Fair enough. But interesting to see them taking back more and more of what they initially gave (you can only have 70% royalties in some regions, you can unlock them if you sign with Kindle Select in some major regions now, and the limited access to short story royalties now getting tightened).

It’s for the customer’s benefit. It’s smart on Amazon’s part, getting rid of cruft and spam with low content ratios, to make readers happier about not having to wade through chum.

So far a lot of what digital direct publishing for authors and for customers lined up in Amazon’s view. Now that things are shifting, Amazon will always allay with the customer.

It’s nice when their interests overlap with writers. I’m happy with my digital sales, but this is another reason I’d never put all my eggs in that basket; if Amazon is willing to ‘clean’ this up, what happens when they decide they want tweaks elsewhere?

“Amazon Kindle Direct Publishing is reportedly planning to remove Kindle books that are less than 2,500 words.

At the KBoards site for Kindle readers and writers, one author shared a letter from Amazon that explained: ‘Content that is less than 2,500 words is often disappointing to our customers and does not provide an enjoyable reading experience.’”

(Via Amazon Cracks Down on Kindle Books Under 2,500 Words – GalleyCat.)

07 Apr

Mitigated Futures pops up onto a list, let’s break down what that means a little

A lot of people enjoy when I talk honestly about what a midlister like me is doing with his hybrid career. Here’s another such entry.

About two weeks ago I noticed that my collection, Mitigated Futures ([Amazon Kindle] or [B&N Nook] or [Kobo Books] or [directly from this page), had been popping onto the very low edge of the Cyberpunk bestsellers list at Amazon. Considering that I’d neglected the collection (not sent out much in the way of review copies, or pushed it meaningfully) I thought that was interesting.

So I dropped the price to $2.99 for fun and games and watched it climb up to #1, which entertained me much:


It stayed there for a few days then dropped.

There was a fun moment where it sat near two of my favorite novels, so I had to take a snapshot for my 15 year old self:


I twittered about it, for fun. But sometimes I have to remember I can see the raw numbers and don’t take this that seriously, because a few people emailed me a message that went a bit like “Dude! Congratulations, holy shit, you’re an Amazon bestseller!”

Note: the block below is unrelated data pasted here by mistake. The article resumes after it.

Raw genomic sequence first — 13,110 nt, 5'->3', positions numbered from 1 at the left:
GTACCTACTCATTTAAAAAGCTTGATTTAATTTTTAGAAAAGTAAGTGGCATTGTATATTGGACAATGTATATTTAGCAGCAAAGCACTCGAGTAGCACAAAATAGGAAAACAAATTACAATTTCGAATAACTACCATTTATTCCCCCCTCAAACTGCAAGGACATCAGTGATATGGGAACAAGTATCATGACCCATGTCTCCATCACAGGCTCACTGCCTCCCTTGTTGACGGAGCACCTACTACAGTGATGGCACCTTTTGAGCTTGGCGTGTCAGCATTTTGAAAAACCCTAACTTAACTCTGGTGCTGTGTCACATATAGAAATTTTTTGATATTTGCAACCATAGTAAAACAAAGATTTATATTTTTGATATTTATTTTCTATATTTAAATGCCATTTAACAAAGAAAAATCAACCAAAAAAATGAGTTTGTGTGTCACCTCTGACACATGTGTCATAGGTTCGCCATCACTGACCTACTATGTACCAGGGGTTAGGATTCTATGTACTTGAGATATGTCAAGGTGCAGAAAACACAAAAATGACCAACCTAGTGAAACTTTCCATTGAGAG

I’ve done this a few times, dropping prices to add data on sales numbers vs profit to my spreadsheet, to try and figure out the right price for a title I have up for sale. Tides from the New Worlds, my other short story collection, has made it up to the top 10 or so of Collections and Short Stories.

When you drop the price suddenly, it usually finds you a surge of people who otherwise wouldn’t have paid at the higher price. In retail, it’s not an uncommon strategy to launch with a higher price, and over time bring it down to capture more and more people.

But just spiking up there doesn’t mean all that much, other than the fun of it. Often the title comes sliding back down. It’s competing with hundreds (nay thousands of other titles) and it’s competing with the limited pool of your potential readers.

Look, readers give two valuable things to you, a writer:

Their Money (usually what we’re always focused on)


Their Time.

Time is harder to part with than money. Readers have shows, movies, video games, dinner, family, their job, and real life that competes with your work. It’s getting them to give you their time that’s tougher than their money in many cases (I still remember a dear friend being shocked at releasing a novel for free, and getting so few downloads it was comparable to how many had been paying for it. I pointed out there is no guarantee just making something free gets over the people who invest time in you barrier. Keep it free, I love the first book in a series as cheap as possible or free stories as lead ins and loss leaders, but it isn’t a simple growth curve you can automatically kick off).

That’s why we often have a limited pool of potential readers. People who can be convinced (based on formula, which none of us know of reading our past work, buzz and word of mouth, cover design, description of the project, time they have at hand) are potentially infinite, if a work gets escape velocity through buzz, but if you aren’t on that path, you’re actually depending on your existing pool. Yes, we’d all like to hope we’ve written something that has achieved escape velocity, or is maybe close, but more often than not we’re in a position of slowly growing the pool. And when you lower the price, what is happening is that the people who have already committed time are now going ‘the price is right.’ Maybe you’re also slightly growing the pool for the next round!

At least, that’s one metaphor I use to visualize this process (is escape velocity the point where the pool floods and spills over and joins a larger body of water and gets momentum from a burst dam? Not sure, it’s not happened to me yet, so I’ll report if that ever happens).